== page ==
Difference between revisions of "READ"
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FOR I=1 TO 10
FOR I=1 TO 10 READ A(I) NEXT I DATA 3.08, 5.19, 3.12, 3.98, 4.24 DATA 5.08, 5.55, 4.00, 3.16, 3.37
DATA 3.08, 5.19, 3.12, 3.98, 4.24
DATA 5.08, 5.55, 4.00, 3.16, 3.37
Revision as of 16:32, 31 August 2009
Purpose: To read values from a DATA statement and assign them to variables.
Syntax: READ list of variables
Comments: A READ statement must always be used with a DATA statement.
READ statements assign variables to DATA statement values on a one-to-one basis.
READ statement variables may be numeric or string, and the values read must agree with the variable types specified. If they do not agree, a "Syntax error" results.
A single READ statement may access one or more DATA statements. They are accessed in order. Several READ statements may access the same DATA statement.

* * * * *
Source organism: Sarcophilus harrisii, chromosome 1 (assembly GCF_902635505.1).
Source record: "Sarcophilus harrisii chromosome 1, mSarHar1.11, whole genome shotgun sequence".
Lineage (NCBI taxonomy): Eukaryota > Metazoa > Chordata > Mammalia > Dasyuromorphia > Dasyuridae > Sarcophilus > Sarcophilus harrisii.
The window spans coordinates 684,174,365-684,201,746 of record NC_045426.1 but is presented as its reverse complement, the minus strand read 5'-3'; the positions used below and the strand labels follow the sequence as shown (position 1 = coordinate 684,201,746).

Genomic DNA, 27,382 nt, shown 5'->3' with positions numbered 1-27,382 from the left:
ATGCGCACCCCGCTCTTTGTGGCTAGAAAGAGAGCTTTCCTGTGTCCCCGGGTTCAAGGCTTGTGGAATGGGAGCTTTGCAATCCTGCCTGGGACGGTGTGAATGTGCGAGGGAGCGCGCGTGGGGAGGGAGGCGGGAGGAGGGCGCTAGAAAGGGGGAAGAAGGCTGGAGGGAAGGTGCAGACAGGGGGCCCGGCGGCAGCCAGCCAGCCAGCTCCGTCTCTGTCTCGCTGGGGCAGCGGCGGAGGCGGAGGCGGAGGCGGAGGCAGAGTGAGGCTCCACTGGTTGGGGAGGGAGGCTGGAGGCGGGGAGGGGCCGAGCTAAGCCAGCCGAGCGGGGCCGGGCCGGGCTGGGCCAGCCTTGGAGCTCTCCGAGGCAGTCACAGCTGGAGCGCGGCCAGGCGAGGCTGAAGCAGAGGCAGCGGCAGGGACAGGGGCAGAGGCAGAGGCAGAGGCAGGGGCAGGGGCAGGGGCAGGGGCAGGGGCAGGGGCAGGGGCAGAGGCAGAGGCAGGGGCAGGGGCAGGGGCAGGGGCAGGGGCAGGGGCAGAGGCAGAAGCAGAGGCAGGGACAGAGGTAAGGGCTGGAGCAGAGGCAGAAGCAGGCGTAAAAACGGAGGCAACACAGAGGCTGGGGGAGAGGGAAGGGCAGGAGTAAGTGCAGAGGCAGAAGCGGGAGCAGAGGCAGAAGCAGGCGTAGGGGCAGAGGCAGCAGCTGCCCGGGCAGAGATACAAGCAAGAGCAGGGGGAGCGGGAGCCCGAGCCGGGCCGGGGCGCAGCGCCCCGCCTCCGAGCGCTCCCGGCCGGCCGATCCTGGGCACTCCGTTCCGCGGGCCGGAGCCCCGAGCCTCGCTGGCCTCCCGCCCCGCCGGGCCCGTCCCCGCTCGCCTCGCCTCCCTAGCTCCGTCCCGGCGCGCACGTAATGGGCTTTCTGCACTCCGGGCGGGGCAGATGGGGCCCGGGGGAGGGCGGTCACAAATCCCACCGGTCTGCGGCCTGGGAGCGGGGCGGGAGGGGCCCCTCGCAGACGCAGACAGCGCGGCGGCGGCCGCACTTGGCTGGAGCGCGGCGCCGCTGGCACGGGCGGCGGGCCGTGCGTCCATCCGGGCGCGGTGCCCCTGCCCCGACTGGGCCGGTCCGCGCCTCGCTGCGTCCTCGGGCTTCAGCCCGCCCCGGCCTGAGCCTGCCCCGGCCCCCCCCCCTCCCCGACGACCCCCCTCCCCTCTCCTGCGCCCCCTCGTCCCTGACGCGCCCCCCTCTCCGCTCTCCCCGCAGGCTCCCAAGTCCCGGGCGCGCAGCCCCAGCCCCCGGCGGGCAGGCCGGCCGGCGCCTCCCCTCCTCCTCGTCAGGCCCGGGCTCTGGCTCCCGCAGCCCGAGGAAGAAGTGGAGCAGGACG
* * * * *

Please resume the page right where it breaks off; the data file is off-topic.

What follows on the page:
If the number of variables in list of variables exceeds the number of elements in the DATA statement(s), an "Out of data" message is printed.
If the number of variables specified is fewer than the number of elements in the DATA statement(s), subsequent READ statements begin reading data at the first unread element. If there are no subsequent READ statements, the extra data is ignored.
To reread DATA statements from the start, use the RESTORE statement.
Examples: FOR I=1 TO 10 READ A(I) NEXT I DATA 3.08, 5.19, 3.12, 3.98, 4.24 DATA 5.08, 5.55, 4.00, 3.16, 3.37
This program segment reads the values from the DATA statements into array A. After execution, the value of A(1) is 3.08, and so on. The DATA statements may be placed anywhere in the program; they may even be placed ahead of the READ statement.
PRINT PRINT "CITY", "STATE", "ZIP" READ C$, S$, Z DATA "DENVER,", "COLORADO", 80211 PRINT C$, S$, Z
CITY STATE ZIP DENVER, COLORADO 80211